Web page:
While only little more 3 percent of the Bush administration's secret warrant requests were modified or denied by the FISA Court, the fact that any were modified or denied is telling. On 185 occasions, the FISA Court found that the Bush administration committed "clear error" in its conclusion that there was probable cause to believe that a U.S. citizen was communicating with enemies of the state.

No wonder the Bush administration finds FISA to be too cumbersome. It minimally checks Bush's otherwise unchecked authority.
Also, I wonder how much we’ve consulted with other countries who are (hopefully still) our allies in this matter (pertaining to the international calls routed through here)?

You lie down with dogs, you get up with fleas, Harry.

Update 8/2: I think Russ Feingold does the best he can with this situation here (per mcjoan at The Daily Kos).

Keeping The Heat On Abu G.

The latest from Democracy For America...

Congress is beginning to get it.

After years of evidence that Attorney General Alberto Gonzales is both an embarrassment and a danger to the Justice Department, The Seattle Times reports that Congressman Jay Inslee (D-WA), "will introduce a resolution today directing the House Judiciary Committee to investigate whether Attorney General Alberto Gonzales should be impeached."¹

Democracy for America has been pushing Congress to take this action for months. Over 80,000 members have already petitioned their representatives.²

Now that we've made real progress on Capitol Hill, will you show your support for the impeachment resolution by becoming a Citizen Co-Sponsor?

Click here.

As The New York Times wrote this weekend, "Americans have been waiting for months for Mr. Bush to fire Attorney General Alberto Gonzales, who long ago proved that he was incompetent and more recently proved that he can't tell the truth. Mr. Bush refused to fire him after it was clear Mr. Gonzales lied about his role in the political purge of nine federal prosecutors."³

Our wait for justice could soon be over.

The Gonzales impeachment resolution is already co-sponsored by five members of Congress. All of them are former prosecutors. Will you join them?

It is urgent that Congress hears from you and your friends today! Sign on as a Citizen Co-Sponsor:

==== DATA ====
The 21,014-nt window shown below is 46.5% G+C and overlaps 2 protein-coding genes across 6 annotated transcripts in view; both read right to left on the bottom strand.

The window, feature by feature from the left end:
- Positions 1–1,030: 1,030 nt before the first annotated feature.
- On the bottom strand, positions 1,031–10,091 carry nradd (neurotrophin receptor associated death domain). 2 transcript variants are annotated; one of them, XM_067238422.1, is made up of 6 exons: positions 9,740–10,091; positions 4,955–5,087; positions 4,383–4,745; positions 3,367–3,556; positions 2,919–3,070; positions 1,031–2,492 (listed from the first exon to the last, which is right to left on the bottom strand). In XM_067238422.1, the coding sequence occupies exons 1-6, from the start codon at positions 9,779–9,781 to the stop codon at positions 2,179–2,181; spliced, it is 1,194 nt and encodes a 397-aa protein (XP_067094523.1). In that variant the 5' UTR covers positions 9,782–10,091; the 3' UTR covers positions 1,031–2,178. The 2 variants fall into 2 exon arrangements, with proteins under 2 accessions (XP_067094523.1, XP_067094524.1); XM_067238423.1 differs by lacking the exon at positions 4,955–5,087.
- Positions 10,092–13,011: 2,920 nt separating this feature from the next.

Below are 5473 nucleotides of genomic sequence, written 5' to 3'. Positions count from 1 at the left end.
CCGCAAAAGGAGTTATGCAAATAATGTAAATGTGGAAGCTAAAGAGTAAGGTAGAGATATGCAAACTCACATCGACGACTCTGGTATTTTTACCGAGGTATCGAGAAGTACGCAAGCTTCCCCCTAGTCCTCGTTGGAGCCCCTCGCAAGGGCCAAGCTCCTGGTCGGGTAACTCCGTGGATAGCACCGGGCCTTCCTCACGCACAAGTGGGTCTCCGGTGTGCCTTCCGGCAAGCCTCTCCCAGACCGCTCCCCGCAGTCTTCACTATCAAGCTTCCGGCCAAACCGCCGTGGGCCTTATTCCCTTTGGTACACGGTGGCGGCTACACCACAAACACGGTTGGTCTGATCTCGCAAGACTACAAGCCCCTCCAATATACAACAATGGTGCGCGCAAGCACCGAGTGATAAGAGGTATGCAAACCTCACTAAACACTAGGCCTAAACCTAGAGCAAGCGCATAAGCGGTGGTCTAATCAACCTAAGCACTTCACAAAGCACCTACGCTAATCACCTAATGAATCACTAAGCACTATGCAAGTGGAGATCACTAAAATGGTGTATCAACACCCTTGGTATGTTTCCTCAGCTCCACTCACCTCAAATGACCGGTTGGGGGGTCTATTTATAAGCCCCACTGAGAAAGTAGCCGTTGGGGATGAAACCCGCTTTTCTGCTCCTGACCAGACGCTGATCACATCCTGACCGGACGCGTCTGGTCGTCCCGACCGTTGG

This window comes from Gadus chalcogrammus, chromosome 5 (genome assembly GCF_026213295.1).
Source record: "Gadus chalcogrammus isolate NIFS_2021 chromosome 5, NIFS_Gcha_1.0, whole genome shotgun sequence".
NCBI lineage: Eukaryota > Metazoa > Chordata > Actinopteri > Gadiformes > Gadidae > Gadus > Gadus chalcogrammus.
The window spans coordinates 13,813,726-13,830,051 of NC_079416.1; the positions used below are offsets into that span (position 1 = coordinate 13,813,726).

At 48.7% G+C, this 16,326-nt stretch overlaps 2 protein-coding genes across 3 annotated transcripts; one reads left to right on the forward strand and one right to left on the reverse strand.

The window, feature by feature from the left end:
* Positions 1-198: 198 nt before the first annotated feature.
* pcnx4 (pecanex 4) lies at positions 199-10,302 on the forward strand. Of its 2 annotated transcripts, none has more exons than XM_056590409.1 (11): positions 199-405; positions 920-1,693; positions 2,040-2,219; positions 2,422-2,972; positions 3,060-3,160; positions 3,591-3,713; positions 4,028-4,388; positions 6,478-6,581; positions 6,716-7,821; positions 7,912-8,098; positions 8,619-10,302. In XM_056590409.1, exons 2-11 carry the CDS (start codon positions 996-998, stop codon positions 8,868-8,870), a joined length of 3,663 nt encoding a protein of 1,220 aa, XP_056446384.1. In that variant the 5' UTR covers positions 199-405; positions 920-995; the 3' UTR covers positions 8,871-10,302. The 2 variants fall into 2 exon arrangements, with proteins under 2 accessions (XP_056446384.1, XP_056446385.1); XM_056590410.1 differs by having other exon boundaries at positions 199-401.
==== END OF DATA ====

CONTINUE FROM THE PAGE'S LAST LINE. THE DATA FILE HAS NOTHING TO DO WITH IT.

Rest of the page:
Click here.

Thank you for what you have done to move Congress to this point. We still have lots of work ahead of us in order to return integrity to the Justice Department. But, because of you, we are making progress.

Tom Hughes
Executive Director

¹ Inslee leading effort to impeach Gonzales (
here)

²
Here also

³ Mr. Gonzales’s Never-Ending Story (
here)
To tie this in to the John Edwards for President campaign, I should say that I thought this was an interesting article in today's New York Times about the campaign's web-based focus (and as always, to learn more, click here).

Ending Another "Boys Only" Tradition?

I’m getting to this a bit late, but Parade Magazine on Sunday featured a story in the Intelligence Report column here about a lawsuit filed against the CIA by women fired from that agency for having foreign fiancées, boyfriends, or relatives (that is claimed in the lawsuit anyway, and the charges seem to be valid – the story appears under “Sexism Among Spies”).

This actually is based on an extensive U.S. News and World Report article written by David E. Kaplan last April that can be accessed from Talk Left here. Kaplan’s story discusses a few of the cases, with almost all of the women using aliases to tell their story – Janine Brookner is featured primarily; she is a former agent who was dismissed and subsequently put herself through law school and now represents the 25 (at last count) who have joined the complaint against the agency. The CIA’s Centers for Security and Counterintelligence is the department singled out in the complaint (the equivalent of a police department’s “Internal Affairs” unit); a key point of contention is that the men at the agency engaged in similar activities as the women (as well as stuff like sex parties of one type or another), but received preferential treatment.

A typical case is that of “Sherry Norris,” who discusses in the article the extent to which all agents are required to divulge their activities with anyone who could compromise them (Norris describes how she met and fell in love with a Middle Eastern diplomat and told CIA headquarters everything, including “when we first made love…it was pretty embarrassing”).

Norris did all she could to end the relationship when told to do so in order to preserve her career, but she still was interrogated by the Centers for Security and Counterintelligence and had to take a polygraph. She was told that she had failed the polygraph, then afterwards let inspectors into her house to download everything from her computer in an attempt to defend herself.